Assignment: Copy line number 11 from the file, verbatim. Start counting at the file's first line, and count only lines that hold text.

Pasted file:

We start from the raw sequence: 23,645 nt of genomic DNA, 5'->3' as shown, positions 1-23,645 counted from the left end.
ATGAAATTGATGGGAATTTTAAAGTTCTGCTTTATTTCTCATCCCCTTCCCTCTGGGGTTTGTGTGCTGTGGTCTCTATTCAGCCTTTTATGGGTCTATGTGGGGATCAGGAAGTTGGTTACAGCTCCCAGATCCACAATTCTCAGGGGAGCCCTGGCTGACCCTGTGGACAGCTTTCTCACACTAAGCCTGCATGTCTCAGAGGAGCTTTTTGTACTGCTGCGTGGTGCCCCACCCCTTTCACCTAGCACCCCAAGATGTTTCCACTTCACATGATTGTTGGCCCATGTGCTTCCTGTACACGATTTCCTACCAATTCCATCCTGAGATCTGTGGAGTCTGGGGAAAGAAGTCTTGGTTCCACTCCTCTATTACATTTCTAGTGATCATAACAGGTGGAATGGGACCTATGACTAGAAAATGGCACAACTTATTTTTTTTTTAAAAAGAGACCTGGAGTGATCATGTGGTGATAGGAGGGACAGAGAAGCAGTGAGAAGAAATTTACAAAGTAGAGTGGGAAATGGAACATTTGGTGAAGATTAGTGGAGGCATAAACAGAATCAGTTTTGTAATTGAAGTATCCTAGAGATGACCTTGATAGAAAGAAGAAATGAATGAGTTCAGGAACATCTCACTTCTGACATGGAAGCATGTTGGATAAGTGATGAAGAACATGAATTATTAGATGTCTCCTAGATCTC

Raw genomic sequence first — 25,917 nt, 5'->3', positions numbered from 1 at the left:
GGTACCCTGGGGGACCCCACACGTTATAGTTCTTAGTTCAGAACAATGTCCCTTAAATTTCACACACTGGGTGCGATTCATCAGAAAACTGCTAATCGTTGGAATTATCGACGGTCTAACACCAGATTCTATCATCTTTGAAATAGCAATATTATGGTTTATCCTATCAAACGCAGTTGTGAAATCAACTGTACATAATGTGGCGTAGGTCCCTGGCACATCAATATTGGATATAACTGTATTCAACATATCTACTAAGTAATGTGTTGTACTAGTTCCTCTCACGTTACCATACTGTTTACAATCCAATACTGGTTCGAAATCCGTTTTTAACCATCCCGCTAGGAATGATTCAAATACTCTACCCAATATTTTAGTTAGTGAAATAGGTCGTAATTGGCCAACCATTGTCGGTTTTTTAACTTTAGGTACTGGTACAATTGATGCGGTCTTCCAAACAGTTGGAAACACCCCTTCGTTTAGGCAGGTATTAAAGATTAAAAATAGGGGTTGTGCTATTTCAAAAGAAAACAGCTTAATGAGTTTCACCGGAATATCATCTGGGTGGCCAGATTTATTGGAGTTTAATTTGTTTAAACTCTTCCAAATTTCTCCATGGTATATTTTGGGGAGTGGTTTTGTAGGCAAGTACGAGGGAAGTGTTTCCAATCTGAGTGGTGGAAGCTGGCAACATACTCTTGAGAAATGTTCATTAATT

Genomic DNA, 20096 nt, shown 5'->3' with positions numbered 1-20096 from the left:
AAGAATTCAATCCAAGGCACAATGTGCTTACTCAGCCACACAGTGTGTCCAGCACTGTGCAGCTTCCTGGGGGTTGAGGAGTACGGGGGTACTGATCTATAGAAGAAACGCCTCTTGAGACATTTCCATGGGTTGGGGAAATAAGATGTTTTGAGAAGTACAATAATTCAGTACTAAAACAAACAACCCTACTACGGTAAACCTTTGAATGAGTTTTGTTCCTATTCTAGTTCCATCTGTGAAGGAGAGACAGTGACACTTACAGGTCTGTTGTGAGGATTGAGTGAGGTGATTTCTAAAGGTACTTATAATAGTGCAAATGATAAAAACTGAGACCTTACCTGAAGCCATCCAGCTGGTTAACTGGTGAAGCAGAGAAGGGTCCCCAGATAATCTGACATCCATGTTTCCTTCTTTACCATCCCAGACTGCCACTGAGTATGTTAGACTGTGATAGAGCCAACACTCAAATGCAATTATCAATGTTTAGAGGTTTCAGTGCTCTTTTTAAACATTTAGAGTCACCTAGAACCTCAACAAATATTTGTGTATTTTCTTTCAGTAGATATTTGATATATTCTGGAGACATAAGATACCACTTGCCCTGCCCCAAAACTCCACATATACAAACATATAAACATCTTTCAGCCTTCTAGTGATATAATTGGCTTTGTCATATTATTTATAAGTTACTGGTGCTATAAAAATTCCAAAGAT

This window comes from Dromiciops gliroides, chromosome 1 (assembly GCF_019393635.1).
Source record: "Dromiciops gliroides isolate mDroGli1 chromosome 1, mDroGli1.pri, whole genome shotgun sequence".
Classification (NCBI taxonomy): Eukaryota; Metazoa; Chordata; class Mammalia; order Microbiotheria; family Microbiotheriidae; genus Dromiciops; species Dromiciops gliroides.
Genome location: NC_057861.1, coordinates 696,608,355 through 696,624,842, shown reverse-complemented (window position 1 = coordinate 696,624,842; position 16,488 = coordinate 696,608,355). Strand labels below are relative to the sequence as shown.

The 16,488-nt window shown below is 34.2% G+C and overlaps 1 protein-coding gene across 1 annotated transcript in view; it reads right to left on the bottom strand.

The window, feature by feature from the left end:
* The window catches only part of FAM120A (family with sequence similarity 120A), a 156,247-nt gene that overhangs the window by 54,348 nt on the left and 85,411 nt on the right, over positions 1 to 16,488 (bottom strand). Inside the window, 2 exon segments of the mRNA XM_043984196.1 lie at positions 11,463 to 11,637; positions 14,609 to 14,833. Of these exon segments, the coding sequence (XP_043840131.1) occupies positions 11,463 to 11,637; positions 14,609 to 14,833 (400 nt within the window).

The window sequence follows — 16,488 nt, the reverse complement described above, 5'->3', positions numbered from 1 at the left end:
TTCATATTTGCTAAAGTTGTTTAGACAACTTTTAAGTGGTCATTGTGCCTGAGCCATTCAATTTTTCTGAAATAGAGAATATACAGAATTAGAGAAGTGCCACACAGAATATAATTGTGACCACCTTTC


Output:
The 16,488-nt window shown below is 34.2% G+C and overlaps 1 protein-coding gene across 1 annotated transcript in view; it reads right to left on the bottom strand.